evidential value

Broader Term: 

n. ~ 1. The quality of records that provides information about the origins, functions, and activities of their creator. - 2. Law · The importance or usefulness of something to prove or disprove a fact.


Evidential value1 relates to the process of creation rather than the content (informational value) of the records.

(Dollar 1991, p. 45) A growing number of archivists are now urging that archival appraisal return to basics and pay more attention to the documentation of program accountability, which suggests that the informational value of information application systems may be eclipsed by their evidential value.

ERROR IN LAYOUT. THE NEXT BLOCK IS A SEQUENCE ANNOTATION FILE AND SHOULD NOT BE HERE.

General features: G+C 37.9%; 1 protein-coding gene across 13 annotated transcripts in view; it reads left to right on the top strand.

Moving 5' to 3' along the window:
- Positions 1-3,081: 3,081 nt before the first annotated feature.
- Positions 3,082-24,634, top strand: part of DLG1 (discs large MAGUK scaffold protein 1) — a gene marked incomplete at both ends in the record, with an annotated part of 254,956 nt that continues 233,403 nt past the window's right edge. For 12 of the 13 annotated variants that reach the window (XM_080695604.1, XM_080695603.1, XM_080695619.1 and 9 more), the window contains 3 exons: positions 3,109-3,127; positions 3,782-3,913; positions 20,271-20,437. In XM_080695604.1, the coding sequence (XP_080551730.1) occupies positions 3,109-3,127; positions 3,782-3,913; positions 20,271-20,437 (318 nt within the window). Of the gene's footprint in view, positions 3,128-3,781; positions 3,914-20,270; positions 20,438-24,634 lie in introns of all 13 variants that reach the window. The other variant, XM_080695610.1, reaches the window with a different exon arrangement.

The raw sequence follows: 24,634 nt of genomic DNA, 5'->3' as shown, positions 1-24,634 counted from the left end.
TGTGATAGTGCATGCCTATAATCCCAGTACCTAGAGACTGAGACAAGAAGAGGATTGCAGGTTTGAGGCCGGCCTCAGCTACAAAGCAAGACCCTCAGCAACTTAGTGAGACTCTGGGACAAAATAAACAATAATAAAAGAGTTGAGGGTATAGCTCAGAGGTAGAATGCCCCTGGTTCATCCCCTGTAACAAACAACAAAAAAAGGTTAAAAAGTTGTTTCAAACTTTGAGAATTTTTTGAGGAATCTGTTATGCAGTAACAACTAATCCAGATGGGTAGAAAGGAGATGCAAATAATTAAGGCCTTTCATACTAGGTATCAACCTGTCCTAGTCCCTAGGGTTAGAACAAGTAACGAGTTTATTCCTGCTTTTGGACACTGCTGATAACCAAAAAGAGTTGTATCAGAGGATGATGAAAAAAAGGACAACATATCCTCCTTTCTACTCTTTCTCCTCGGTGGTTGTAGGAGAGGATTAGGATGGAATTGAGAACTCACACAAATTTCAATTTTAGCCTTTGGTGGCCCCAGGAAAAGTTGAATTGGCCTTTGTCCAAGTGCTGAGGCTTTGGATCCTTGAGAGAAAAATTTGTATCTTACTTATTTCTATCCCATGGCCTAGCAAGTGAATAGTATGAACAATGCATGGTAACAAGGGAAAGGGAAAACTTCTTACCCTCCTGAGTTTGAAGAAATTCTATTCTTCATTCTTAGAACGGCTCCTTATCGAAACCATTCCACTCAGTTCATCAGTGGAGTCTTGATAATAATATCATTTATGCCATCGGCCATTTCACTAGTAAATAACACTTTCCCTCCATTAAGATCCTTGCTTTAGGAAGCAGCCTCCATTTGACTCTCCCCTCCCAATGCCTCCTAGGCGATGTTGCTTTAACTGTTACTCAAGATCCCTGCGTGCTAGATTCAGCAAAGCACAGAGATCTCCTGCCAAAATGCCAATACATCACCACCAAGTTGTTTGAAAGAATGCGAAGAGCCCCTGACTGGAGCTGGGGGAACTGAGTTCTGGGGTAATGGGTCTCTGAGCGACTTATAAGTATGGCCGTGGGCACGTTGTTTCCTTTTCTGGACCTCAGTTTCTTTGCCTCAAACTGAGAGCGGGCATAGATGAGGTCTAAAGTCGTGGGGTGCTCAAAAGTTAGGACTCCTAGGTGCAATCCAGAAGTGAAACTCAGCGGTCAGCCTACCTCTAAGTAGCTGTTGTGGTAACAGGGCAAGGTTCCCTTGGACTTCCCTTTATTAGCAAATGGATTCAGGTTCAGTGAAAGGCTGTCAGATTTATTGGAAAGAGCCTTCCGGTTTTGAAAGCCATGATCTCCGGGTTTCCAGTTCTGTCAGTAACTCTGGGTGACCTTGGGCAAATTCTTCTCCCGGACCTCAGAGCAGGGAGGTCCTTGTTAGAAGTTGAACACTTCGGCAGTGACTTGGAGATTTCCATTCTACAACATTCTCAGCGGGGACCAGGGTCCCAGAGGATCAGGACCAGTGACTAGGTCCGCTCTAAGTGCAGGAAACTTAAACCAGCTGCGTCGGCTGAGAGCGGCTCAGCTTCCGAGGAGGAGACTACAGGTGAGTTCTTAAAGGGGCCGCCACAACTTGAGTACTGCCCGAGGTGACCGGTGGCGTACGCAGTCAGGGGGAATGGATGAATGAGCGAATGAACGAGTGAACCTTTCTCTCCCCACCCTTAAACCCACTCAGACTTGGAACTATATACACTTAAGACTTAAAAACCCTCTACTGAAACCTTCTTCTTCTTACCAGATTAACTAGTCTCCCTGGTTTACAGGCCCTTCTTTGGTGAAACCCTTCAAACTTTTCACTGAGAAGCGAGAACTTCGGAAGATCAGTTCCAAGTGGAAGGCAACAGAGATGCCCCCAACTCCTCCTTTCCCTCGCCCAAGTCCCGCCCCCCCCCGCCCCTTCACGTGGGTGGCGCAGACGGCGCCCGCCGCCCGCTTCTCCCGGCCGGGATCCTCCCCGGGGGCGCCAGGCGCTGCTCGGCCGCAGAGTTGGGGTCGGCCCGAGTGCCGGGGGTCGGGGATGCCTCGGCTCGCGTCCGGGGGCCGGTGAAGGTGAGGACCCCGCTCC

(Schellenberg 1984, p. 58) The secondary value of records can be ascertained most easily if they are considered in relation to two kinds of matters: 1) the evidence they contain of the organization and functions of the Government body that produced them, and 2) the information they contain on persons, corporate bodies, things, problems, conditions, and the like, with which the Government body dealt. ¶ The value that attaches to records because of the evidence they contain of organization and function will be called 'evidential values.' By this term I do not refer to the value that inhere in public records because of any special quality of merit they have a documentary evidence. I do not refer, in the sense of English archivists Sir Hilary Jenkinson, to the sanctity of the evidence in archives that is derived from 'unbroken custody,' or from the way they came into the hands of the archivist. I refer rather, and quite arbitrarily, to the value that depends on the character and importance of the matter evidenced, i.e., the origin and the substantive programs of the agency that produced the records. The quality of the evidence per se is thus not the issue here, but the character of the matter evidenced.